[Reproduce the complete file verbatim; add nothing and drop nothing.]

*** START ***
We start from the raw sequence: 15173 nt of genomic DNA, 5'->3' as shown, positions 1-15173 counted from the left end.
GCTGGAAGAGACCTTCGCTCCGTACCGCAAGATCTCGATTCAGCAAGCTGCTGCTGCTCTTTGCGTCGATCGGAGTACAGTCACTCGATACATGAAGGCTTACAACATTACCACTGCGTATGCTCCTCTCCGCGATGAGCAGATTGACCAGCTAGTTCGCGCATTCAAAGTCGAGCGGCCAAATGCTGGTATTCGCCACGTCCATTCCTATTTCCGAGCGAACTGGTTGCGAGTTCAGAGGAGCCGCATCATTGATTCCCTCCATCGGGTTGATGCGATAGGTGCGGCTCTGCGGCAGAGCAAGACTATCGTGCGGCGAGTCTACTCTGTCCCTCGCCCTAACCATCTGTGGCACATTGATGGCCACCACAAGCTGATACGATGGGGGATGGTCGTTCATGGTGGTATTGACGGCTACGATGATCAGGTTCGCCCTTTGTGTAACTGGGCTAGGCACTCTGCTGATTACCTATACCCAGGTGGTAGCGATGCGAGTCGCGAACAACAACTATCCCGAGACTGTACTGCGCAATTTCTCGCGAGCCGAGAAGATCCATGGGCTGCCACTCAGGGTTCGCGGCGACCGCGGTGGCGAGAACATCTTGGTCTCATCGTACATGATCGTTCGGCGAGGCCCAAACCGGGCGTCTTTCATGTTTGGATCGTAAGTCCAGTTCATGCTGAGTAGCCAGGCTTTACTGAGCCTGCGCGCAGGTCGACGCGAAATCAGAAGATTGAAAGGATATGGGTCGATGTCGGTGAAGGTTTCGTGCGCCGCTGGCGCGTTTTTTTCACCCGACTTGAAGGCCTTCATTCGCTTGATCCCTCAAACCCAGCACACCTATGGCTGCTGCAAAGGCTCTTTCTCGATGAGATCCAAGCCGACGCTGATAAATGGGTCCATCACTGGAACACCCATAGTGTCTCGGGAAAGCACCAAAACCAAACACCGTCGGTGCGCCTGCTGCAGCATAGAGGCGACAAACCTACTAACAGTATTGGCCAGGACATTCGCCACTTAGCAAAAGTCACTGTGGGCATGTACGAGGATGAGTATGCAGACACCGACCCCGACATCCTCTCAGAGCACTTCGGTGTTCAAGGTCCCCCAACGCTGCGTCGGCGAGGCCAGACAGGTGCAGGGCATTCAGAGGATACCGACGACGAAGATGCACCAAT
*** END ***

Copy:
We start from the raw sequence: 15173 nt of genomic DNA, 5'->3' as shown, positions 1-15173 counted from the left end.
GCTGGAAGAGACCTTCGCTCCGTACCGCAAGATCTCGATTCAGCAAGCTGCTGCTGCTCTTTGCGTCGATCGGAGTACAGTCACTCGATACATGAAGGCTTACAACATTACCACTGCGTATGCTCCTCTCCGCGATGAGCAGATTGACCAGCTAGTTCGCGCATTCAAAGTCGAGCGGCCAAATGCTGGTATTCGCCACGTCCATTCCTATTTCCGAGCGAACTGGTTGCGAGTTCAGAGGAGCCGCATCATTGATTCCCTCCATCGGGTTGATGCGATAGGTGCGGCTCTGCGGCAGAGCAAGACTATCGTGCGGCGAGTCTACTCTGTCCCTCGCCCTAACCATCTGTGGCACATTGATGGCCACCACAAGCTGATACGATGGGGGATGGTCGTTCATGGTGGTATTGACGGCTACGATGATCAGGTTCGCCCTTTGTGTAACTGGGCTAGGCACTCTGCTGATTACCTATACCCAGGTGGTAGCGATGCGAGTCGCGAACAACAACTATCCCGAGACTGTACTGCGCAATTTCTCGCGAGCCGAGAAGATCCATGGGCTGCCACTCAGGGTTCGCGGCGACCGCGGTGGCGAGAACATCTTGGTCTCATCGTACATGATCGTTCGGCGAGGCCCAAACCGGGCGTCTTTCATGTTTGGATCGTAAGTCCAGTTCATGCTGAGTAGCCAGGCTTTACTGAGCCTGCGCGCAGGTCGACGCGAAATCAGAAGATTGAAAGGATATGGGTCGATGTCGGTGAAGGTTTCGTGCGCCGCTGGCGCGTTTTTTTCACCCGACTTGAAGGCCTTCATTCGCTTGATCCCTCAAACCCAGCACACCTATGGCTGCTGCAAAGGCTCTTTCTCGATGAGATCCAAGCCGACGCTGATAAATGGGTCCATCACTGGAACACCCATAGTGTCTCGGGAAAGCACCAAAACCAAACACCGTCGGTGCGCCTGCTGCAGCATAGAGGCGACAAACCTACTAACAGTATTGGCCAGGACATTCGCCACTTAGCAAAAGTCACTGTGGGCATGTACGAGGATGAGTATGCAGACACCGACCCCGACATCCTCTCAGAGCACTTCGGTGTTCAAGGTCCCCCAACGCTGCGTCGGCGAGGCCAGACAGGTGCAGGGCATTCAGAGGATACCGACGACGAAGATGCACCAAT